Myah's Story

Myah is the lovely three-year daughter of Emma and Andrew Morgan, from Belfast. Emma tells their story.

"Andrew and I wanted to have children but like many people it didn’t happen for us, so we went for IVF treatment and I finally fell pregnant. It was at our 20 week scan that we were told that our baby had hydrocephalus, which means there is excess fluid in the brain that can’t drain away. Myah was actually born at 35 weeks because of her condition and because I developed preeclampsia and it became dangerous for both of us.

"The day she was born as I was recovering Andrew tried to feed Myah but as she drank the formula it started coming down her nose and we knew there was something badly wrong. So, the first day of her life she was rushed into surgery because she has Tracheo-Oesophageal fistula, or TOF as it’s known, this is because Myah’s oesophagus was connected to her lungs and her food was going into her lungs instead of her stomach. It was so frightening, we had spent weeks worrying about the hydrocephalus and the brain surgery that she would need for that condition but this was new and shocking.

"Myah had the surgery – and she had three doctors operating on her - but while some babies can have the condition corrected it meant for Myah that she cannot swallow food and has to be fed through a tube. She developed an infection from the surgery which meant the brain operation had to wait until she was four weeks old. You could see how her little head was getting bigger as the fluid had nowhere to drain away so it was a relief when she was well enough to have the brain surgery which placed a drain (shunt) in her brain.

"Myah’s three now and since she was born, she has had another four brain surgeries – it’s an awful lot for such a little person.

"But she is amazing, she is such a happy child and has a wee cheeky personality. She continues to amaze me and her dad with her progress and her fighting spirit.

"When Myah was six months old, she developed epilepsy which was another thing for us to deal with and at that stage we were practically living in the hospital anyway – in fact for the first year of her life we were constantly in and out of the hospital. But it was when she developed the seizures that the Children’s Hospice was first suggested to us. At first I ignored it – sure Hospice is for end of life and that wasn’t the case for Myah! But we were convinced by the consultant that the Hospice would be a great support for us and Myah.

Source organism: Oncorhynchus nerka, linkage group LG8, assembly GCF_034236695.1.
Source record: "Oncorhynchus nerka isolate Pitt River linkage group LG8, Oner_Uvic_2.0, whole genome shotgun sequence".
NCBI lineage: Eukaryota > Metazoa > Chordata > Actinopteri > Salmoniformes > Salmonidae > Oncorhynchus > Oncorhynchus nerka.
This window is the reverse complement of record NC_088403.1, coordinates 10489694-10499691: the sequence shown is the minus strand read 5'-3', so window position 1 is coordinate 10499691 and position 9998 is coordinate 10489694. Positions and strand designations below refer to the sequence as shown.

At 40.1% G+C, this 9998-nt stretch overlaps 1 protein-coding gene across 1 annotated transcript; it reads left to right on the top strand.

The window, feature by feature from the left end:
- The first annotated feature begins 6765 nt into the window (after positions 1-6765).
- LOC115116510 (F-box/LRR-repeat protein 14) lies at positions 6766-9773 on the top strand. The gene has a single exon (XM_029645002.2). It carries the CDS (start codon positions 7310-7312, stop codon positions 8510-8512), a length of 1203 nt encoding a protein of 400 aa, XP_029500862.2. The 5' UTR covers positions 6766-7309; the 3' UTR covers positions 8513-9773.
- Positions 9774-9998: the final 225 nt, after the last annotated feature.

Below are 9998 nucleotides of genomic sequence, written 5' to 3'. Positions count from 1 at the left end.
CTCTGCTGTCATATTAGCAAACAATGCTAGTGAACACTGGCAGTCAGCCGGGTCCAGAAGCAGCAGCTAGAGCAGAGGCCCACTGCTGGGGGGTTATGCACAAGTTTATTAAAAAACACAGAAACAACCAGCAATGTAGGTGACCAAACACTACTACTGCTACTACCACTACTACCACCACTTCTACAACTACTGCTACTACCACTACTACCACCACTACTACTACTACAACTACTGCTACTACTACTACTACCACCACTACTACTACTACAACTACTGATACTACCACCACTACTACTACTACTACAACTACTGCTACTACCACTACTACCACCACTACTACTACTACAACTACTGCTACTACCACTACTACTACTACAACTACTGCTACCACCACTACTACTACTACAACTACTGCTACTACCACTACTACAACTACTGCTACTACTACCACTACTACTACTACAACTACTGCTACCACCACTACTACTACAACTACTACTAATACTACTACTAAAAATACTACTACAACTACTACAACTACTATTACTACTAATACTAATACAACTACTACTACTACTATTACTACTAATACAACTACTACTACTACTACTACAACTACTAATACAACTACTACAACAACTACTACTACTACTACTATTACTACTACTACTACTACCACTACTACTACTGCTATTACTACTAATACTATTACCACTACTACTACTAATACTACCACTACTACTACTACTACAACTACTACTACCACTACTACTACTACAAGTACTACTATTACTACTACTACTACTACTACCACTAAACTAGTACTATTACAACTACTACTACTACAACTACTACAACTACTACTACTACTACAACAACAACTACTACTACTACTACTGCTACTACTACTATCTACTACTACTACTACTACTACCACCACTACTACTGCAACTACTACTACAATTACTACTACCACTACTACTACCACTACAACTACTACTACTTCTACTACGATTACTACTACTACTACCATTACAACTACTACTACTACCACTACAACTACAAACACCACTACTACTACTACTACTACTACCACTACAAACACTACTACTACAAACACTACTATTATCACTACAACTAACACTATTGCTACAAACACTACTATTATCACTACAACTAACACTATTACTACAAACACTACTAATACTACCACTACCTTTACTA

"A Hospice nurse came to meet us and did an assessment and talked to us about Horizon House (the Children’s In Patient Unit) and everything they could do to care for us. SO we took the plunge and went for a stay and I am not exaggerating when I tell you it was lifechanging.

"The three of us stayed and the Care Team couldn’t have done enough for us, from medical care for Myah, rest in the parent accommodation for us and every meal and cup of tea made for us. It was unbelievable – I never thought there was somewhere that would help us the way they did.

"Since then, we have been coming to Hospice and Myah loves it – we couldn’t have done without their help during the pandemic as well. It can be so isolating and overwhelming when you have a child with extremely complex health needs, but they are always there when we need them.

"Bethany is our key worker and she calls every week to check in and see what we need, she has helped us contact the hospital and get information as well as other organisations that can help us, like the Housing Executive. It sounds easy but when you have the worry and strain of a child like Myah, who can fall dangerously ill within minutes, taking the additional stress off our shoulders – I can’t even put it into words. Hospice is there for Myah but they are also there for Andrew and me and we need that support. They even set up some counselling sessions when anxiety or depression sets in, to know that we have them to turn to is truly amazing.

"Myah is thriving and although there are times – even this week – when she developed pneumonia and was rushed in the middle of the night to the hospital – we can see her developing. She has started school and although her development is slower she is crawling and pulling herself up and using her special walker. These are wonderful milestones for her and us as a family.

"I know going forward that Myah will keep fighting and I know that the Hospice will be right at her side to help her, Andrew and me, every step of the way.

"I wish you and yours a wonderful Christmas and I hope you are able to give Hospice a gift that will help them in the New Year."

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